Maria Sharapova speaks out about returning to tennis after doping ban: 'It's time to move on'

PHOTO: Tennis star Maria Sharapova speaks about her new memoir, "Unstoppable," live on "Good Morning America" in New York, Sept. 12, 2017.PlayABC News
WATCH Maria Sharapova describes US Open return as 'incredible moment'

Tennis superstar Maria Sharapova said it was her "dream" to return to tennis after her 15-month suspension for doping and called her run at this month's U.S. Open an "incredible moment."

"The U.S. Open was an incredible moment for me where I just, I knew what I went through. I knew all the ups and downs that I had faced in the last couple of years," Sharapova, 30, said today on "Good Morning America." "To get that back, that was my dream. That was my wish and I made that happen."

Sharapova, a former U.S. Open champion, entered the tournament as a wild card and defeated top-ranked Simona Halep before falling to Anastasija Sevastova in the fourth round.

PHOTO: Maria Sharapova of Russia returns a shot during her womens singles fourth round match against Anastasija Sevastova of Latvia on Day Seven of the 2017 US Open at the USTA Billie Jean King National Tennis Center, Sept. 3, 2017 in Queens, New York. Richard Heathcote/Getty Images
Maria Sharapova of Russia returns a shot during her women's singles fourth round match against Anastasija Sevastova of Latvia on Day Seven of the 2017 US Open at the USTA Billie Jean King National Tennis Center, Sept. 3, 2017 in Queens, New York.

She described herself as ready to "move on" from the suspension by the International Tennis Federation (ITF) after a urine sample of hers from the 2016 Australian Open was found to contain a drug called meldonium.

Sharapova maintained that she was unaware that the drug she had been taking for a decade, mildronate, was also known as meldonium, which became a banned substance on the World Anti-Doping Agency's list as of Jan. 1, 2016. The Russian tennis player said she had started using the drug, which helps increase blood and oxygen flow, under a doctor's guidance in 2006 because of irregular electrocardiogram results as well as a family history of heart issues and diabetes.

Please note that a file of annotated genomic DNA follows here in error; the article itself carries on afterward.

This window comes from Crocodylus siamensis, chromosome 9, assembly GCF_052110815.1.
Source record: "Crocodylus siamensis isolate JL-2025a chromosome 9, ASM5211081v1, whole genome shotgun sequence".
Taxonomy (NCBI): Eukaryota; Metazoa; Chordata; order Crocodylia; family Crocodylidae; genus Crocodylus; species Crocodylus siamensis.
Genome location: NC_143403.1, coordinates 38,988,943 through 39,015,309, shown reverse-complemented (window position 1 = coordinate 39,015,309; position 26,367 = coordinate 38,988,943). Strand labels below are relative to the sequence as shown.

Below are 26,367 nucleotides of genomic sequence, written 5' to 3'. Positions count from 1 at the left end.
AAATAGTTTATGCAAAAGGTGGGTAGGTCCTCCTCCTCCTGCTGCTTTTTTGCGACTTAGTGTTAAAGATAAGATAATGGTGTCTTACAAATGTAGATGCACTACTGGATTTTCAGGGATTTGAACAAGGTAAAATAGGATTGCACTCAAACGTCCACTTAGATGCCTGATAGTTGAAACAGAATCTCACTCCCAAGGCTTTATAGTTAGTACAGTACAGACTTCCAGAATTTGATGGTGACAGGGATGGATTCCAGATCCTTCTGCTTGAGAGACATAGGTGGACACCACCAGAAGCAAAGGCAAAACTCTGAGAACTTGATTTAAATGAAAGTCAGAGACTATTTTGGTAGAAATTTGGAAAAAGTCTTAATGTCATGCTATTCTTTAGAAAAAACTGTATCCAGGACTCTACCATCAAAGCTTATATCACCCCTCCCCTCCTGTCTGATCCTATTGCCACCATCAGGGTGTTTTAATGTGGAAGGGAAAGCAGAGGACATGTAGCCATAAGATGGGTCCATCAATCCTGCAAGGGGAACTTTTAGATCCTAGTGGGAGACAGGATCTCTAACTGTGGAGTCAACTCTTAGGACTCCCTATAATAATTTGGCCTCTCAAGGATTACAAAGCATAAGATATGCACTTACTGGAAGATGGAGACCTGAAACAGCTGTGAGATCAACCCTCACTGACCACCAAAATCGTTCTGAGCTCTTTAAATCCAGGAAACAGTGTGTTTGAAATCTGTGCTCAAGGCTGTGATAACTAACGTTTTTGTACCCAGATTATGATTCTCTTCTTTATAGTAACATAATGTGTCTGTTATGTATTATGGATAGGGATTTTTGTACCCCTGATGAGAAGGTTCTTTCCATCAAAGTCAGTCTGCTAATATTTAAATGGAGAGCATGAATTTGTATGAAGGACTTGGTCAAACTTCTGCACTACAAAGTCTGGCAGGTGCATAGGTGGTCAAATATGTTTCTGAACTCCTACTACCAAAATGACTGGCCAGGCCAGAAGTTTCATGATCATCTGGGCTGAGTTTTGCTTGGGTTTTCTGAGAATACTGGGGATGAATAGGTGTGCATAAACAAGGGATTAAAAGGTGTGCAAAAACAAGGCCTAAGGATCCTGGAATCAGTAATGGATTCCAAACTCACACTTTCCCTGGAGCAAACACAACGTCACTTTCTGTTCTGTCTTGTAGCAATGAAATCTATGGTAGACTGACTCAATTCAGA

When asked how it happened that Sharapova, a professional athlete, did not know the drug was banned, she replied, "It’s a question that I was asking for quite some time but once you get past that, you know, it’s time to move on."

She went on, "I think there a lot of things that you can ask and you can talk about and people you can blame, starting with yourself. Once you get through that phase, it’s about the long term vision."

Sharapova saw her original two-year ban dropped to 15 months last October after she appealed the suspension with the Court of Arbitration for Sport, according to ESPN. The court reduced Sharapova's suspension after determining she acted with "no significant fault."

Sharapova, who wrote a memoir, "Unstoppable: My Life So Far," during her time off the court, said she always knew she would return to tennis.

"I’ve always seen myself ending the sport on my own terms and I knew that that's not the way that I would finish my career and that I would be back," she said. "Being back means a lot to me."

Sharapova said she sees the U.S. Open as a good "starting block" for her return to tennis. She is finding inspiration from players both younger than her, including 24-year-old American player Sloane Stephens who won this year's U.S. Open, and veterans like 37-year-old Venus Williams, who lost to Stephens in the semifinals.

"When I was a young girl, you don’t really realize there are generations and there’s always going to be someone behind you taking your spot, wanting your spot, wanting to get there," Sharapova said.

"I feel like I’m obviously toward the end of my career so to see someone like Sloane Stephens win the U.S. Open, but also to see someone like Venus Williams do so well this year...personally gives me so much motivation to keep going."

ABC News' Morgan Winsor contributed to this report.